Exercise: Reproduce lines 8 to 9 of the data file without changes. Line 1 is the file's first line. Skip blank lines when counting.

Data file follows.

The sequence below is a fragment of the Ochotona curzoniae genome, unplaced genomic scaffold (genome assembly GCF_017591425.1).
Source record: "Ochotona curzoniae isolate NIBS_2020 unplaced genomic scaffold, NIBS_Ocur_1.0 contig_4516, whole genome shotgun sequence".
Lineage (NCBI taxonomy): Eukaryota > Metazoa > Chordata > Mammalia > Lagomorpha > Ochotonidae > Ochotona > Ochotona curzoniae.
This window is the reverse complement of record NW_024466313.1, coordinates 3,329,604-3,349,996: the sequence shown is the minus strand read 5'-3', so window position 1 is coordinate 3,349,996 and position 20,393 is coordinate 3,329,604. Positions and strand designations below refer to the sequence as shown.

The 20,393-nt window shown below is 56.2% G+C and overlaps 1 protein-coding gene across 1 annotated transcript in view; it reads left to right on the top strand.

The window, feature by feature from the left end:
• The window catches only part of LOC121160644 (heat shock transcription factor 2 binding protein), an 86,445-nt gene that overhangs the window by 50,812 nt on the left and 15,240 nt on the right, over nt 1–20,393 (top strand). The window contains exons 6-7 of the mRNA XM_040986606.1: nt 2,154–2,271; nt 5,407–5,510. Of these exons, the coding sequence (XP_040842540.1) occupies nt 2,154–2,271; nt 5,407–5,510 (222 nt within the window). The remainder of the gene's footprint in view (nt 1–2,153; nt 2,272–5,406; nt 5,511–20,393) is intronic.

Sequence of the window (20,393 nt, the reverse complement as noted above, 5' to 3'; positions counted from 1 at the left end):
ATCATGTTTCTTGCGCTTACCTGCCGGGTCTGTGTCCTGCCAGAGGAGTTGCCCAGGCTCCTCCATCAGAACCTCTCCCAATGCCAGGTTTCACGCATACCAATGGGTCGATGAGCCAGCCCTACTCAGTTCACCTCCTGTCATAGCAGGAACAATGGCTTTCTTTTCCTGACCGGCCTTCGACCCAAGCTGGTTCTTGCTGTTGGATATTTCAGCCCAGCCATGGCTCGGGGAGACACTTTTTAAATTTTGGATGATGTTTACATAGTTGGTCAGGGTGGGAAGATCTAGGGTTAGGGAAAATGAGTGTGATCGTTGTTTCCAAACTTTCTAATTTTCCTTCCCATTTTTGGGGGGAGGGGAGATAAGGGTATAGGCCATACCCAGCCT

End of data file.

Sequence of the window (20,393 nt, the reverse complement as noted above, 5' to 3'; positions counted from 1 at the left end):
ATCATGTTTCTTGCGCTTACCTGCCGGGTCTGTGTCCTGCCAGAGGAGTTGCCCAGGCTCCTCCATCAGAACCTCTCCCAATGCCAGGTTTCACGCATACCAATGGGTCGATGAGCCAGCCCTACTCAGTTCACCTCCTGTCATAGCAGGAACAATGGCTTTCTTTTCCTGACCGGCCTTCGACCCAAGCTGGTTCTTGCTGTTGGATATTTCAGCCCAGCCATGGCTCGGGGAGACACTTTTTAAATTTTGGATGATGTTTACATAGTTGGTCAGGGTGGGAAGATCTAGGGTTAGGGAAAATGAGTGTGATCGTTGTTTCCAAACTTTCTAATTTTCCTTCCCATTTTTGGGGGGAGGGGAGATAAGGGTATAGGCCATACCCAGCCT